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Benjamin Balas, Laurie Bayet, Alyson Saville; Neural sensitivity to face animacy in childhood. Journal of Vision 2018;18(10):563. doi: 10.1167/18.10.563.
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© ARVO (1962-2015); The Authors (2016-present)
Adult observers are sensitive to the difference between real and artificial face appearance. Real faces are distinguished from artificial faces easily, and relative to real faces, artificial faces are remembered more poorly (Balas & Pacella, 2015) and trustworthiness is perceived less accurately (Balas & Pacella, 2017). These results, among others, suggest that artificial faces represent an "out-group" of faces, like other-race or other-age faces, based on the extent to which they deviate from faces that dominate experience. How does this sensitivity to artificial appearance develop? Other-race and other-age effects are malleable during childhood, which suggests that children's sensitivity to artificial faces could differ from that of adults. Presently, we chose to examine this question using neural responses (e.g. the N170 ERP component) to real vs. artificial face appearance as a means of characterizing face processing in school-age children. We recruited a total of 36 children between the ages of 5-10 years old (18 5-7 years old, 18 8-10 years old) to participate in this study. We recorded ERPs from each participant while they viewed randomly presented images of upright and inverted faces that either depicted real people or dolls. Specifically, we examined the sensitivity of the P100 and the N170 to real vs. artificial appearance and face orientation. We found that unlike adults (Balas, van Laamswerde & Saville, 2017), the mean amplitude of the N170 did differ as a function of both orientation F(1,34) = 8.45, p = 0.006) and face animacy (F(1,34) = 10.98, p = 0.002). Thus, while we usually think of face processing becoming more fine-tuned with continuing development, these results suggest that children have more sensitivity to the real/artificial distinction at early ERP components than adult observers do. Face animacy may be a unique case where some stages of face processing encode category differences more weakly as development proceeds.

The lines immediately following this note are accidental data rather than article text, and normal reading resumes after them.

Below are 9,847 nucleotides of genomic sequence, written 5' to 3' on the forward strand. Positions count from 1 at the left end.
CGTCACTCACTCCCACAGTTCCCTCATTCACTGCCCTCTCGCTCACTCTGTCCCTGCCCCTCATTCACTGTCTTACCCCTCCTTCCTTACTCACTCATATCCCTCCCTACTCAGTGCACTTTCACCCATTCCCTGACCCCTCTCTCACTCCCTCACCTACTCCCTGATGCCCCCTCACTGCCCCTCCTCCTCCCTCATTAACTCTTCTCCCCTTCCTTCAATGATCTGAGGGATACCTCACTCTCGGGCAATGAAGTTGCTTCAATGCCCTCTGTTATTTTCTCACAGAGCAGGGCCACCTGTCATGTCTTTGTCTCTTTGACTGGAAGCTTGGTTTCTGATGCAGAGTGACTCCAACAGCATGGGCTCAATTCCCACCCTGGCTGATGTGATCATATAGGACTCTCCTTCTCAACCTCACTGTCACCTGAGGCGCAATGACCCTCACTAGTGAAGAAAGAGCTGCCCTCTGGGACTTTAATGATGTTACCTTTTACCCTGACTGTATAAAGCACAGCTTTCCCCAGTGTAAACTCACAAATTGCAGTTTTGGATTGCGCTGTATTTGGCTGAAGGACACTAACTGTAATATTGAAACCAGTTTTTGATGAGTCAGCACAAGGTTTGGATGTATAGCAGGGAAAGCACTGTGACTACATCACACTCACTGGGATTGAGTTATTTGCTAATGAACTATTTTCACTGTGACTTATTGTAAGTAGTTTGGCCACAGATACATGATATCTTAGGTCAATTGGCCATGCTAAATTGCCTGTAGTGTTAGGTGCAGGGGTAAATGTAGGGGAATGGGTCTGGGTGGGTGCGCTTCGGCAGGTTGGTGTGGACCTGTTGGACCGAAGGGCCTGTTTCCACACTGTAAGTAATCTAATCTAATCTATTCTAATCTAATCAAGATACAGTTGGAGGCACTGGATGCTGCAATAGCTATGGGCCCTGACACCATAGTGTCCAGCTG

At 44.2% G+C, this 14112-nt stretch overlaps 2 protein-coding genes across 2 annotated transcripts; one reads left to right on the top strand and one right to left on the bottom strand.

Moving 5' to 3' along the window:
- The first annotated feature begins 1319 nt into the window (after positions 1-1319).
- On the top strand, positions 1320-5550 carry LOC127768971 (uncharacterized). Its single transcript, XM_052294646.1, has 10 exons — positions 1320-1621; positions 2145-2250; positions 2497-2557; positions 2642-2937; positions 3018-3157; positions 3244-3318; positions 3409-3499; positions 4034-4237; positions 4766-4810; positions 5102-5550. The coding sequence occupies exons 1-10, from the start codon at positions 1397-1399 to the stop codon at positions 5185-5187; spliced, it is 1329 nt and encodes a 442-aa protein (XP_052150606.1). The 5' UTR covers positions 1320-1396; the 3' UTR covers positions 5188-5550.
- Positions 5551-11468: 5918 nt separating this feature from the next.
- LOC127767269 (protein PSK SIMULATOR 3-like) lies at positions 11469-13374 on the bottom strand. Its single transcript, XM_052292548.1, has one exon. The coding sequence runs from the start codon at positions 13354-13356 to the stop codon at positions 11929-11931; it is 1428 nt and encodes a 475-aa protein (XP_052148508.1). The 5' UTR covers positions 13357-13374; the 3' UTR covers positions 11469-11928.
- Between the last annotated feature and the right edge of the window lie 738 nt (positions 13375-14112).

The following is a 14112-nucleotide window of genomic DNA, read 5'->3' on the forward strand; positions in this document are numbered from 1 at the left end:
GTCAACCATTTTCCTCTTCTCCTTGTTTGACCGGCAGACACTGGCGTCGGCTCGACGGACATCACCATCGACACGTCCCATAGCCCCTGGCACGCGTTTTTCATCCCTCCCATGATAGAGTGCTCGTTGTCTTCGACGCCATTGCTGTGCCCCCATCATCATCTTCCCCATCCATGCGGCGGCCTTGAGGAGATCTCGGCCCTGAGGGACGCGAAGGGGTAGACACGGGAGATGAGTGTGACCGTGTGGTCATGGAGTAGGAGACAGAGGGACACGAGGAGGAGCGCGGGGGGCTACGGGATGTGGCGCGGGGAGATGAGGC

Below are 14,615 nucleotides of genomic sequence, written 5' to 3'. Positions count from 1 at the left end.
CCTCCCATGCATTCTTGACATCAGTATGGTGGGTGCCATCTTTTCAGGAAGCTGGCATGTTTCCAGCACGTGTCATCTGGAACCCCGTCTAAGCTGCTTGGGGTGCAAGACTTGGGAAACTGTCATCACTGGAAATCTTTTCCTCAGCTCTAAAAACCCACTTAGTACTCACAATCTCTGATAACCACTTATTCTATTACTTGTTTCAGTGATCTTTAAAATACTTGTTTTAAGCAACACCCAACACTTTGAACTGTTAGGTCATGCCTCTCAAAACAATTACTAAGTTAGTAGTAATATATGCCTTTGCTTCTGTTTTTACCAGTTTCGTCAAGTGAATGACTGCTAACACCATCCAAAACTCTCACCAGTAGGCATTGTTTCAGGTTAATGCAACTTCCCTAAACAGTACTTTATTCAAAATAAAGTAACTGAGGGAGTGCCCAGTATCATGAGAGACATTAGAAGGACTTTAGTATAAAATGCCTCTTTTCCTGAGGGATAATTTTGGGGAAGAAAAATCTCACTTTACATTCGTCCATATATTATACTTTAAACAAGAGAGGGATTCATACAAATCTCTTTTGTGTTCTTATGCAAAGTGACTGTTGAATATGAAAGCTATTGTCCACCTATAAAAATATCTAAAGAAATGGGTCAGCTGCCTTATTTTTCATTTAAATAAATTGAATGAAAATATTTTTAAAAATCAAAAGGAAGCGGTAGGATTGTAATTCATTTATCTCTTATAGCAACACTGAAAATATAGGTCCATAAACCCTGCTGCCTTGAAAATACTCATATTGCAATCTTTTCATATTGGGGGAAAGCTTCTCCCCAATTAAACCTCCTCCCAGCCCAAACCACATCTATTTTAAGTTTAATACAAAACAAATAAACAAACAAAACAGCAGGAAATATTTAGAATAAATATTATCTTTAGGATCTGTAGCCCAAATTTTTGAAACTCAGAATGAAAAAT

Meeting abstract presented at VSS 2018
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